Our Mission and Vision
The mission of the Translational Molecular Medicine Research department is the development of new approaches for the molecular diagnosis of metastasis with a strong emphasis on the identification of molecular biomarkers (genomic, epigenomic, transcriptomic) in blood , urine, and tissue that can be used in early-diagnosis, prognosis, drug resistance, and theragnostic targets. Our mission and goal are devoted to clinical translational research, collaborating with physicians and other scientists to improve cancer patient healthcare and clinical outcomes. Our recent main focus involves understanding DDR, senescent, and molecular immune responses.
Our vision is the employment of blood molecular biomarkers such as cell-free nucleic acid (cfNA; cfDNA, cfmiRNA) and circulating tumor cells (CTC) to aid in the management of cancer patients, early diagnosis, and evaluate modern therapeutics. In addition, we aim to fully understand ubiquitin and ubiquitins as they relate to tumor regulatory pathways and translational responses to therapy resistance.
We are highly focused on developing quantitative translational regulators of proteins role in solid tumors. Discoveries made in molecular studies and proteomics progression are rapidly translated for application at the bedside. We have partnered with biotech and pharmaceutical companies in developing treatment protocols and new molecular oncology approaches, the results of which may increase overall survival and eventually expedite development of a cure for patients with solid tumor cancers.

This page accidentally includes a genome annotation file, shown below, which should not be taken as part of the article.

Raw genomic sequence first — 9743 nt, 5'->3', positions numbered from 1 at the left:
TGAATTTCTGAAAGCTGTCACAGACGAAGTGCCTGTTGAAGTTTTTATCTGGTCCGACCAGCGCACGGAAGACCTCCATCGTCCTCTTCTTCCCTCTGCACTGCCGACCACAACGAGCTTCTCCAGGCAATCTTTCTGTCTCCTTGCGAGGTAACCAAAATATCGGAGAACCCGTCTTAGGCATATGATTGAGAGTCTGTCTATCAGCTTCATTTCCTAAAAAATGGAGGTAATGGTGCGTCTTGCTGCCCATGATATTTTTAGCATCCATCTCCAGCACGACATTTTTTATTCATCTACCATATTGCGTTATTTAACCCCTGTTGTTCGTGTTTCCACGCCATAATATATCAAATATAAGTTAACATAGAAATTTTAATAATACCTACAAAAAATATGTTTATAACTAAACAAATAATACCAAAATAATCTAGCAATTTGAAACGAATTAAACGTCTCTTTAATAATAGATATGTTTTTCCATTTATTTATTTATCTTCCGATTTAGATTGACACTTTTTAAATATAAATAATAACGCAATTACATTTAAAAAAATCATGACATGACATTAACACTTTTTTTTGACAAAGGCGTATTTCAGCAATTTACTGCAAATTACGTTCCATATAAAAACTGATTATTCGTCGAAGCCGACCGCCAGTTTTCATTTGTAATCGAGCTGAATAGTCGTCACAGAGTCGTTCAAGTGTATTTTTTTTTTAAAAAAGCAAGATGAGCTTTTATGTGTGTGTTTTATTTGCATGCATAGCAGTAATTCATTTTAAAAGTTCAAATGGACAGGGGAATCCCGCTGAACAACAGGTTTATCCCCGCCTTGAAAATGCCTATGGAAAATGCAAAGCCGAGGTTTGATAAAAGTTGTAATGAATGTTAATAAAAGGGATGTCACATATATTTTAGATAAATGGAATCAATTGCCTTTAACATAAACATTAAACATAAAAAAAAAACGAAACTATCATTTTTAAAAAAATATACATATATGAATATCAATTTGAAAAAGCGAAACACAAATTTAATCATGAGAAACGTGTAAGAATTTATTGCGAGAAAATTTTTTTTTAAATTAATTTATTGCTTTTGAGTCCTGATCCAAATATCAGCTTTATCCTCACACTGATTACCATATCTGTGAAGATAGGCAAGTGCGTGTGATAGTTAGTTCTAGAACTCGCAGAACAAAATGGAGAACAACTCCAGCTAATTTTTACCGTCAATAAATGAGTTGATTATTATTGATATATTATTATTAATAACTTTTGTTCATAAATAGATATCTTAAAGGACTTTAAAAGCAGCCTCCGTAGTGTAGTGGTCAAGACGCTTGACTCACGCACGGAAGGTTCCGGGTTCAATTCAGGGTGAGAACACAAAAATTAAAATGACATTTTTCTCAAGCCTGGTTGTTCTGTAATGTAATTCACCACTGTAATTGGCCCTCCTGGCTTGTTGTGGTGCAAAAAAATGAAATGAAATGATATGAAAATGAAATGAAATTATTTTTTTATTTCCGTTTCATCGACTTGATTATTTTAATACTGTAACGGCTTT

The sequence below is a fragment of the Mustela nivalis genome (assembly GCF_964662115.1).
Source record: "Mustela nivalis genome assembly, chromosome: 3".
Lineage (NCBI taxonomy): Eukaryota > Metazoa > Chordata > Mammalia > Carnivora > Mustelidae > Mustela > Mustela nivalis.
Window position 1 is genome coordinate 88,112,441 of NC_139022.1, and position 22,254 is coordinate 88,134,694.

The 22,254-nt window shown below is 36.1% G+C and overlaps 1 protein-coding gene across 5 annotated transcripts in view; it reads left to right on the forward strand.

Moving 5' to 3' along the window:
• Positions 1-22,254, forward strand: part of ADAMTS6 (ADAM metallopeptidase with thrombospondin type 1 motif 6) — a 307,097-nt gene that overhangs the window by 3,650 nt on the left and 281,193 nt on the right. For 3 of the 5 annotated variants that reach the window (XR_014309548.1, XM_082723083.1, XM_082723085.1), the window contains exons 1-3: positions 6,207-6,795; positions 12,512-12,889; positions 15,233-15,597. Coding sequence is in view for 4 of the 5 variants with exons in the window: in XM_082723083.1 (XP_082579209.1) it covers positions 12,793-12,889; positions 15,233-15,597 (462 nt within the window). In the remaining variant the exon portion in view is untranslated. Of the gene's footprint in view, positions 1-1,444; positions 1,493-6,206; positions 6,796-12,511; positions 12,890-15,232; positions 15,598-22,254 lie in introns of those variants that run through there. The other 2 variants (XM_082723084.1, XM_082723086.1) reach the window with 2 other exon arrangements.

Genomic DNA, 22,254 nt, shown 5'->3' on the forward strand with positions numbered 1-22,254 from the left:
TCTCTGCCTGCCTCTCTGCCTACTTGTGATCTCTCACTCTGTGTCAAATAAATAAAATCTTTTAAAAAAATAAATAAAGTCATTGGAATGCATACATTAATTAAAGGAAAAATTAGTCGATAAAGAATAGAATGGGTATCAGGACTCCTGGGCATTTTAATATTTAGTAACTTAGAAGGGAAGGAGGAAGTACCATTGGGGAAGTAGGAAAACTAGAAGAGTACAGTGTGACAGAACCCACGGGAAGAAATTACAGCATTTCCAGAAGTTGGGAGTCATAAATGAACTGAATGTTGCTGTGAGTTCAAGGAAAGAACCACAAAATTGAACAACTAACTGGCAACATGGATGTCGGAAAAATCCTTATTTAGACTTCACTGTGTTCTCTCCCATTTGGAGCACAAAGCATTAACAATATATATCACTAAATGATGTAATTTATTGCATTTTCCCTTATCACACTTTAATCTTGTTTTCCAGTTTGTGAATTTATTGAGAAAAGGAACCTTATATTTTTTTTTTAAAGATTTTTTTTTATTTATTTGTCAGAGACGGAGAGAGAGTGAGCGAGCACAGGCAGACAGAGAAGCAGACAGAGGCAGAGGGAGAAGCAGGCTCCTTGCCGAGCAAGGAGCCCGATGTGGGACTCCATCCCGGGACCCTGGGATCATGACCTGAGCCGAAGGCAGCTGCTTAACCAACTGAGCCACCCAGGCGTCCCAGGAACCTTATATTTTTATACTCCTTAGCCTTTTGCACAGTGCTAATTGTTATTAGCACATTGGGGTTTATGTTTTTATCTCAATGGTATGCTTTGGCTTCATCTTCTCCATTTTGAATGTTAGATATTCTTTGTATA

- We are assessing for molecular blood biopsies in blood and urine that include cell-free nucleic acids (cfNAs) (DNA, miRNA) and CTCs and exosomes. We assess/determine their clinical utility especially in diagnosis and prognosis during follow up of treatment.
- We assess cfNA and exosomes in patients who receive immune checkpoint inhibitor therapies.
- We identify various forms of epigenetic changes (methylation and histone) as related to metastasis and therapy resistance.
- Our dept. assesses DNA Damage Resistance (DDR) solid tumors.
- We examine primary and extracranial brain tumor cFNA and molecular biology for progression-related genes.
- Our Dept has focused on proteomics as related to activity during tumor progression and DDR, specifically regulatory mechanisms of specific ubiquilin and ubiquitins.
- Our studies also focus on molecular immune responses during treatment using our new approaches of spatial biology and single cell sequencing.